In the mid-1970s, Ron Himes started a St. Louis theater company to tell the stories of African-Americans.
This week, Himes and the Black Rep are marking a milestone — the company’s 40th anniversary — with a fundraising concert, and the launch of a mural project. Both are designed to draw attention to the company, which is emerging from years of turmoil.
This choice of "Dreamgirls in Concert" for Saturday night's gala is designed to help the Black Rep draw a wider, younger audience, and help regain financial stability. The "Dreamgirls" story is loosely based on the drama-filled rise of The Supremes and Diana Ross.
St. Louis Public Radio’s Nancy Fowler watches as the mural unfolds on the Black Rep building and talks with founder Ron Himes about his four decades of theater production.
Here's a closeup look at playwright August Wilson from the new mural on the Black Rep's office building.
CREDIT NANCY FOWLER | ST. LOUIS PUBLIC RADIO
Wilson's cycle begins with “Gem of the Ocean,” chronicling the early 1900s, and end with “Radio Golf,” a look at the 1990s. In spring 2017, the Black Rep will reprise “Seven Guitars,” Wilson’s play about a 1940s-era blues musician.
Himes called Wilson “perhaps the most prolific playwright of the 20th century.”
“He’s created a body of work; he’s created a cast of characters,” Himes said. “He’s basically given us a view of the African-American experience through the century.”
‘Still moving forward’
To create the mural on the exterior walls of the Black Rep’s offices, St. Louis artist William Burton Jr. studied portraits of Wilson. The work includes two images of the playwright, as well as those of characters from his plays.
Burton and Himes hope the project will eventually cover much of the building. Future faces may include playwright Ntozake Shange and St. Louis’ own Linda Kennedy. Shange, who was born in Trenton, N.J, also lived in St. Louis as a child.
Artist William Burton Jr. looks around in his former gallery in North City's Crown Square.
CREDIT FILE PHOTO / STEPHANIE ZIMMERMAN / ST. LOUIS PUBLIC RADIO
Burton hopes the mural will turn new eyes toward the Black Rep, which has struggled to stay in business over the past several years.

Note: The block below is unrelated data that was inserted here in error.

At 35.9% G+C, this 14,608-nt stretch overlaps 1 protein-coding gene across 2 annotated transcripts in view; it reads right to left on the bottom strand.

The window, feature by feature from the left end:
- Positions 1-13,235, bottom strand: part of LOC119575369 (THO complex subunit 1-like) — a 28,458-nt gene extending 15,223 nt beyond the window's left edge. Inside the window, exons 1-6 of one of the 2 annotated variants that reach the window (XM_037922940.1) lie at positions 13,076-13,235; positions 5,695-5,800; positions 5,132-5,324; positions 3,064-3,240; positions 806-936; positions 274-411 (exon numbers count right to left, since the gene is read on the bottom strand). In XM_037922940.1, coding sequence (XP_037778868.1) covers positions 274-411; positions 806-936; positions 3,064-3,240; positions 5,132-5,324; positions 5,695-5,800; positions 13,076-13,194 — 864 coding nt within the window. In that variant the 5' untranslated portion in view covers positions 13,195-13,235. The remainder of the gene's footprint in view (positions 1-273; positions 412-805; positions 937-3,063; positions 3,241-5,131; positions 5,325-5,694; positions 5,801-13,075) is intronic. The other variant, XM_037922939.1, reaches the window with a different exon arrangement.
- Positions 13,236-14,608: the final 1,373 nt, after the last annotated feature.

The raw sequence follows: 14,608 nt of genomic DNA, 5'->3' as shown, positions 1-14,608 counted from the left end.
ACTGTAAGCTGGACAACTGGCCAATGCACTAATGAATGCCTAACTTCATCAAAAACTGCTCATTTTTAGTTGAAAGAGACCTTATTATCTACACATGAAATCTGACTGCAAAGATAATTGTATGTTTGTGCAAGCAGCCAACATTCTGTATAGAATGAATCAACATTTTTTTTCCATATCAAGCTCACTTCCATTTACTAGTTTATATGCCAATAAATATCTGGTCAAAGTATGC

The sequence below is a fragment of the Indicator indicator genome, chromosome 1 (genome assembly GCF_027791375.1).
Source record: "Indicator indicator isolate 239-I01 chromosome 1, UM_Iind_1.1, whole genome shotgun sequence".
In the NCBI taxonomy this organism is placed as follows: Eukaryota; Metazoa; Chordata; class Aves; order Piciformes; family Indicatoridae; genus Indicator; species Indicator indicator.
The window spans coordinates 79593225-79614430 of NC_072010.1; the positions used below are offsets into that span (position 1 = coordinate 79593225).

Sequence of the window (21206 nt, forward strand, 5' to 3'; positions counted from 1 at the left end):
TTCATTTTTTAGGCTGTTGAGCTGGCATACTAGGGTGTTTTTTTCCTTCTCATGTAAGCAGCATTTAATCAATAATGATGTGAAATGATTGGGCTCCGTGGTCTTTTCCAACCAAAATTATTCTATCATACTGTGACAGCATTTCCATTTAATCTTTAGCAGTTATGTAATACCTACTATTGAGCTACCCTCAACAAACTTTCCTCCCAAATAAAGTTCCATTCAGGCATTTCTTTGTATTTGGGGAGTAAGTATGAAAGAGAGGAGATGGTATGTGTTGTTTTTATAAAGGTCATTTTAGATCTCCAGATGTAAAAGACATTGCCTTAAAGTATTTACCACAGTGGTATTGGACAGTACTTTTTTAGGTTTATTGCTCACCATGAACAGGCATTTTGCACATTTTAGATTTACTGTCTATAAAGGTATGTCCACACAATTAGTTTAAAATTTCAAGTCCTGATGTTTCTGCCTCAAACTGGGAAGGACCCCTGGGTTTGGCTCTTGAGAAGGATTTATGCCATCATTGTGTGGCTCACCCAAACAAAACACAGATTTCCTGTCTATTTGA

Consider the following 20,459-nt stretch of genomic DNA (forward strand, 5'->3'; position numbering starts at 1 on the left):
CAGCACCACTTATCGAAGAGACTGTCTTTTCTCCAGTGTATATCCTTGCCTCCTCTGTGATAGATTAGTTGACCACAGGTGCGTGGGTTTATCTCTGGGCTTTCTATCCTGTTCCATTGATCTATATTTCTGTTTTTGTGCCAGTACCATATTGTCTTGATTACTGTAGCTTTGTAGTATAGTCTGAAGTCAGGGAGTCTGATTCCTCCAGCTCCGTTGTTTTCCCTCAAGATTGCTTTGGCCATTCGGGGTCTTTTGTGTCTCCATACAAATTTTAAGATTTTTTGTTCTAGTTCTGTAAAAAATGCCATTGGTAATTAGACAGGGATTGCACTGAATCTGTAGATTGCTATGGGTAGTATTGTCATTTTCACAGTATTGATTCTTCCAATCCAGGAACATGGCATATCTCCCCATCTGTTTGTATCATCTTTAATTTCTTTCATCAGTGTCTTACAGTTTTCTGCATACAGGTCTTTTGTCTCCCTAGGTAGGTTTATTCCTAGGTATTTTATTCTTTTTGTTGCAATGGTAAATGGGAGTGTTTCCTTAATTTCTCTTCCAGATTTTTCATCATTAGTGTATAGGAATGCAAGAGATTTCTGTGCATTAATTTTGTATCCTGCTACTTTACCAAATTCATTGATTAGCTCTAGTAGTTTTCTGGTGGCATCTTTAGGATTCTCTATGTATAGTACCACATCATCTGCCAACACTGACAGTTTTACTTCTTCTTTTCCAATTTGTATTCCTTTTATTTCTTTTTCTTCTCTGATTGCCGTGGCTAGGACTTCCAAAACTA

“Forty years is a huge accomplishment,” Burton said. “It’s an inspiration to people that they’ve survived.”
Initially, the company grew and thrived, and moved into its own Grand Center venue. But audiences began to dwindle in the early 2000s. By 2009, the Black Rep had lost two-thirds of its 3,000 subscribers and the troupe began operating in the red. Four years later, the Black Rep lost its home of 20 years and scrambled to find a venue. Now the company is down to 400 subscribers.
“Anybody that lives to be 40 years old, you know, you have some aches, you have some pains, you have some victories you have some ups and downs,” Himes said. “We are still standing; we’re still moving forward.”
Moving forward no longer means the Black Rep is seeking its own venue. Himes is satisfied with the performance spaces offered by Washington University and Harris Stowe State University. Washington University also owns the Black Rep’s off-campus office building.
If you drive along Page Boulevard between Kingshighway and Union Boulevards, you can find Ron Himes’ face on another St. Louis building.
Ron Himes and Miles Davis appear in the Better Family Life mural project along Page Boulevard in north St. Louis.
The dozens of painted faces on blighted buildings also include those of activist Jamila Rogers and former state Sen. J.B. "Jet" Banks, who died in 2003. Himes is in good company among this esteemed group, and on the particular building on which his face is pictured.
“Right next to Miles Davis,” Himes said.
‘You’re going to love us’
Operating in the black again is a major goal as the Black Rep enters its fifth decade. That means attracting broader audiences and younger theater-goers.
Kira Van Niel goes to at least one Black Rep play every year.
CREDIT NANCY FOWLER | ST. LOUIS PUBLIC RADIO
Kira Van Niel is a young supporter of The Black Rep. The 32-year-old engineer knows other mainstream theater companies like the Repertory Theatre of St. Louis are turning more attention toward black playwrights. But she believes there will always be a need for a theater company run by African-Americans.
“It’s important to have those who live the experience, tell the story,” Van Niel said. “To give that authority to an institution that really doesn’t have that perspective could be hurtful. I mean it could put us in a situation where we are not hearing the story as authentically as we could.”
The theater company hasn't found it easy to draw in millennials like Van Niel, according to Himes. He said they have very different ideas from their parents and grandparents about their free time.
“I don’t think that there are many young people, across the board, who, when they’re sitting up thinking about a date night, that they grab the paper and say, ‘Oh what play are we going to see?’” Himes said.
Himes hopes the music of “Dreamgirls” will help lure younger audiences, hooked by the 2006 movie starring Beyonce and Jennifer Hudson. As part of that outreach, the company held an audition for a part in the production, drawing 15 contestants. St. Louisan Rachel Mitchell won the competition with an audition tape of her rendition of Adra Day’s “Rise Up.”
For The Black Rep to be successful, Himes said it must cater to theater-goers like Mitchell and Van Neil. As he envisions the years to come, he likes to think of how Effie, Hudson’s character in “Dreamgirls,” tells her man she’s not leaving and vows to renew his passion.
“We’re not going anywhere,” Himes said. “And you’re going to love us.”
Here’s Jennifer Hudson’s version of “And I Am Telling You” from the “Dreamgirls’” movie.